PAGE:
Mitchell S. Jackson


Oversoul: Stories and Essays by Mitchell S. Jackson

Oversoul: Stories and Essays
by Mitchell S. Jackson    
The Collections House, June 2012
92 pages / $4.99  Buy from Amazon








To Mitchell S. Jackson, being a voice writer means capturing the sound of a moment. As he ruffles you through Oversoul, his e-book collection of short fiction and essays, there are few street signs, few identifiable marks. Yet somehow, there is no confusion. You hear a growl: “G O T D A M N Y O U M E.” And from the very first page of “Head Down, Palm Up,” the opening story about a young man initiated into the drug game by his charismatic uncle, you know exactly where you are—the other America. The one you drive through with your windows up.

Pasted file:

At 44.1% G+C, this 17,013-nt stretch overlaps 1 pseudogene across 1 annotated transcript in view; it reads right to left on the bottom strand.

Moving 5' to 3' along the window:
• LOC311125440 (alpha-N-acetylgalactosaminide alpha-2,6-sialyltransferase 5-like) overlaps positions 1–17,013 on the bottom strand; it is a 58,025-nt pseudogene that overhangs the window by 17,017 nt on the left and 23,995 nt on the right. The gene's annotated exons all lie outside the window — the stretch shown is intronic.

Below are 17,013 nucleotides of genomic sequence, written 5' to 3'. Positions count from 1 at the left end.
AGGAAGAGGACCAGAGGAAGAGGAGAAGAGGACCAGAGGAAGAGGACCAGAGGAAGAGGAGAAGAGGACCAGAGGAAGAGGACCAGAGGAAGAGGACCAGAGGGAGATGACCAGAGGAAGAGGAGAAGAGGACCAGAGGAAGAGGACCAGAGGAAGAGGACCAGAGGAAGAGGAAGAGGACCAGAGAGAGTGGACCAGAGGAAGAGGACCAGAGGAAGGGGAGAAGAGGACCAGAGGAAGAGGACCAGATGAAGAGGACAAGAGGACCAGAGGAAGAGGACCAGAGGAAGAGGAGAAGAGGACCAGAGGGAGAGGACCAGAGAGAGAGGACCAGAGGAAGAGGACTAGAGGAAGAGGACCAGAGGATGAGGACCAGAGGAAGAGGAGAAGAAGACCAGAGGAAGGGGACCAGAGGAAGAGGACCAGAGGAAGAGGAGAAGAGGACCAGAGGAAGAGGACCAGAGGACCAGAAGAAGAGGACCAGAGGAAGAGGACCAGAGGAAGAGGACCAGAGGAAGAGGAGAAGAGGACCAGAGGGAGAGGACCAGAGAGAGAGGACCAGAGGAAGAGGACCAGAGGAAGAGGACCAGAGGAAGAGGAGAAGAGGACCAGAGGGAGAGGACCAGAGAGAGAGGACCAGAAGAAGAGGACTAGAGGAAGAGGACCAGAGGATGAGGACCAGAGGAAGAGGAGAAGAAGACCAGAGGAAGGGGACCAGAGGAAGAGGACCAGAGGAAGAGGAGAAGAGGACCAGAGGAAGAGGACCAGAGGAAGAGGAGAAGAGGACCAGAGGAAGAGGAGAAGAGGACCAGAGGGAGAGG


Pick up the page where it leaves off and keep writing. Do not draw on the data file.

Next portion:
The book is sworn in with a quote by Ralph Waldo Emerson, whose 1841 essay, The Oversoul, gives title to the collection: “Our faith comes in moments. Our vice is habitual.”  Jackson’s own rough past—selling dope, his time in prison, and growing up fatherless in a world of emotional disfigurement—accounts for much of his writing. But there is something else, too. Delving further into “Head Down, Palm Up” and later “Oversoul,” about an ex-con fraught by newfound freedom, it becomes clear that Jackson doesn’t just recount the turmoil of those years. He listens, reaching past memory, to free the living voices of hope and hopelessness:

“Those first days, weeks, back in the free world, you see all of mankind’s progress in the blink of an eye. When you left we’d just invented the wheel, but now, now we’re flying spaceships… But sooner or later, after you inhale those early, emancipated breaths, inevitably sooner rather than later, you end up gaping into the maw of the real, live, wide, apathetic, show-me-what-you-gonna-do-this-time cosmos.”


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September 7th, 2012 / 12:00 pm